Organizations can expect risks associated with Log4j vulnerabilities for “a decade or longer,” according to the US Department of Homeland Security.
The bugs proved to be a boon for cybercriminals as Log4j is so widely used, including in cloud services and enterprise applications. And because of this, miscreants soon began exploiting the flaws for all kinds of illicit activities including installing coin miners, stealing credentials and data, and deploying ransomware.
Could have been a lot worse
Luckily, and perhaps surprisingly, the cyber review board “is not aware of any significant Log4j-based attacks on critical infrastructure systems,” according to the report. Some industrial security professionals, however, remain skeptical.
“ICS operators rarely know what software is running on their XIoT devices, let alone know if there are instances of Log4j that can be exploited,” Thomas Pace, a former Department of Energy cybersecurity lead and current CEO NetRise, told The Register.
NetRise bills itself as an “extended IoT” (xIoT) security firm.
“Just because these attacks have not been detected does not mean that they haven’t happened,” Pace continued. “We know for a fact that threat actors are exploiting known vulnerabilities across industries. Critical infrastructure is no different.”
The report also added that, “generally speaking,” criminals exploited the security holes “at lower levels than many experts predicted, given the severity of the vulnerability,” which seems to be a fair assessment of Log4j.
But still pretty costly
That said, it still cost organizations a lot of money and human resources to, first, identify their usage of the logging library in their own products and then in their suppliers’ software, and then mitigate the risk. One federal cabinet department spent 33,000 hours on its Log4j response to protect its own networks, the report said.
“These costs, often sustained over many weeks and months, delayed other mission-critical work, including the response to other vulnerabilities,” according to the dossier.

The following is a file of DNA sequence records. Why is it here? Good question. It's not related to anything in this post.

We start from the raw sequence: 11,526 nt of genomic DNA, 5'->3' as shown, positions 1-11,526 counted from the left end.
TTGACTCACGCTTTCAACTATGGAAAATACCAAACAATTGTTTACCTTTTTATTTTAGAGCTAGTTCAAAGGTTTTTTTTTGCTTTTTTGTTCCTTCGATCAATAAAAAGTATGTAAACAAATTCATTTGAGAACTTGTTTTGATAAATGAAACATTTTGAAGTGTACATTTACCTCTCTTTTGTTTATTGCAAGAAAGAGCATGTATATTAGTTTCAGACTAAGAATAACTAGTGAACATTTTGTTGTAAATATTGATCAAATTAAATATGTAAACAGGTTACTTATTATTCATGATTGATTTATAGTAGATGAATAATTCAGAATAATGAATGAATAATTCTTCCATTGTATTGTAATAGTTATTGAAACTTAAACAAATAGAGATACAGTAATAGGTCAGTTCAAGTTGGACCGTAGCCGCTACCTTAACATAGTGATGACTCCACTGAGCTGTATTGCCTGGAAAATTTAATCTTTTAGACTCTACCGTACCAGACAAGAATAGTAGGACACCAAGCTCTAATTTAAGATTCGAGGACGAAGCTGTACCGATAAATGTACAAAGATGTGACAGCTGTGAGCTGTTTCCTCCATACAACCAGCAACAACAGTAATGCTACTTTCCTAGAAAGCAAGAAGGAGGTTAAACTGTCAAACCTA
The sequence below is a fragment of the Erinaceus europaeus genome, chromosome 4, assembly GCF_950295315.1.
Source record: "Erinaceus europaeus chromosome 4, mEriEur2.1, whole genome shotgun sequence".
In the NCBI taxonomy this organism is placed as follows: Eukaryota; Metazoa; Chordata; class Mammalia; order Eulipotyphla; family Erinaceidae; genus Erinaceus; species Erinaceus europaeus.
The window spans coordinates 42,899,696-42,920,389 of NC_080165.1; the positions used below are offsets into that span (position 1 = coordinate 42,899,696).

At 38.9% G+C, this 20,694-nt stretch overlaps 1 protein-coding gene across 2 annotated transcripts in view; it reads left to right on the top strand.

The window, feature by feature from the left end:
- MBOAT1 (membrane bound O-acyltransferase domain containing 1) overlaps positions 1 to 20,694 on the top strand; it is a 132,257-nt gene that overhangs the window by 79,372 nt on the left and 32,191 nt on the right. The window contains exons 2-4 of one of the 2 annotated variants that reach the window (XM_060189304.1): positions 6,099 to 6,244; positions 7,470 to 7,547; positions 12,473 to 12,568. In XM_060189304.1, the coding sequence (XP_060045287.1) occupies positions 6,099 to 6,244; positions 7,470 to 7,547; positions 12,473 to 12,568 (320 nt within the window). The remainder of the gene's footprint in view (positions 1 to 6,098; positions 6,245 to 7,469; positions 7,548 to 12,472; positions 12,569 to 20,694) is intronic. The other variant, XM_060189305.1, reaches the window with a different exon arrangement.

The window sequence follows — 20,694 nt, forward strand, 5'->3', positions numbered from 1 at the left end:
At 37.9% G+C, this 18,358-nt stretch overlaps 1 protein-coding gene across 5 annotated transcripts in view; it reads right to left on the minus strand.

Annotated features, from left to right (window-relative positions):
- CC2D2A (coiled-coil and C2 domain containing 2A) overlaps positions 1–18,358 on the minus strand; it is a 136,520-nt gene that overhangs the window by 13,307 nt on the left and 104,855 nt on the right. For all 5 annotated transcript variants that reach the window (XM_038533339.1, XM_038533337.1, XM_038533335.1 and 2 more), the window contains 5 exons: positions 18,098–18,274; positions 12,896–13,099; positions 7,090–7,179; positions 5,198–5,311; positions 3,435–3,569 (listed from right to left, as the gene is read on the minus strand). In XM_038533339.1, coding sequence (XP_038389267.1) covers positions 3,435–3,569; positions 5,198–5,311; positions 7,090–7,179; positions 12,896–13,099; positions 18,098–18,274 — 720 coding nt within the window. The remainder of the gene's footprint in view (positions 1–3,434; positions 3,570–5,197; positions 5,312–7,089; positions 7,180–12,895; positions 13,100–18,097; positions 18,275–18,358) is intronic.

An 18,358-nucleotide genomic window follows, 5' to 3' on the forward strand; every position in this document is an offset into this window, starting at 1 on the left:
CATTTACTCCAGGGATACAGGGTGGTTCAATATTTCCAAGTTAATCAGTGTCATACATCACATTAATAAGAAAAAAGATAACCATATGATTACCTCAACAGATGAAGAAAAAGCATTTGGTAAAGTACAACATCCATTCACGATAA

Additionally, dealing with Log4j also contributed to cybersecurity professionals’ burnout — an ongoing and well-documented problem even before the bugs.
Unfortunately, this particular risk is going to plague companies and federal agencies for the foreseeable future, the report warns. “The Log4j event is not over,” it said. “The board assesses that Log4j is an ‘endemic vulnerability’ and that vulnerable instances of Log4j will remain in systems for many years to come, perhaps a decade or longer. Significant risk remains.”
In other words: security teams can look forward to getting some sleep around 2032. Maybe.
The good news is that the report provides 19 recommendations for organizations on how they can address ongoing Log4j risks. Some of these are fairly common sense. Businesses should proactively monitor for and upgrade vulnerable versions, and report any Log4j exploits to CISA, it says.
How to secure open-source software
Also: invest in tools such as automation and scanning that identify vulnerable systems in real time and keep a complete inventory of IT assets and applications.
“With Log4j, preventing the entire class of bugs that cause it is going to be hard with today’s technology, but stuff like fuzzing and safe-by-default language/library design can help a lot,” software supply chain security shop Chainguard CEO Dan Lorenc told The Register.
“But the full exploit still required the library to be running in an environment with significant permissions, many of which were unlikely needed,” he added.
“The exploit required little used JVM features to be enabled,” Lorenc said. “The full RCE version required external network access. If you don’t need either of these, and disabled them, you’d be fine.”
The report also recommends measures to secure the larger open-source software ecosystem, and points to organizations including OpenSSF, Open Web Application Security Program and The Open Source Software Security Mobilization Plan that provide training, audits, developer tools and other services to assess projects’ risk.
Google Cloud VP of Infrastructure Eric Brewer said this section, in particular, resonates and is an area where Google has invested heavily.
“The vast majority of modern software development makes use of open source software, including that incorporated across critical infrastructure and global security systems,” Brewer told The Register. “Collectively securing open source across the entire community has never been more important, especially with the importance of digital infrastructure.”
Automation, frameworks and more money
He recommends enterprises identify a critical open source package list to better prioritize their security-related investments, and then set security, maintenance and provenance goals for critical projects.
Additionally companies should develop automated scorecards to measure progress toward these goals and frameworks for attestations — conveniently, Google already has one such supply-chain security framework called SLSA.
Finally, Brewer and the cyber review board say industry and the federal government need to invest more resources in open source security and project maintenance. ®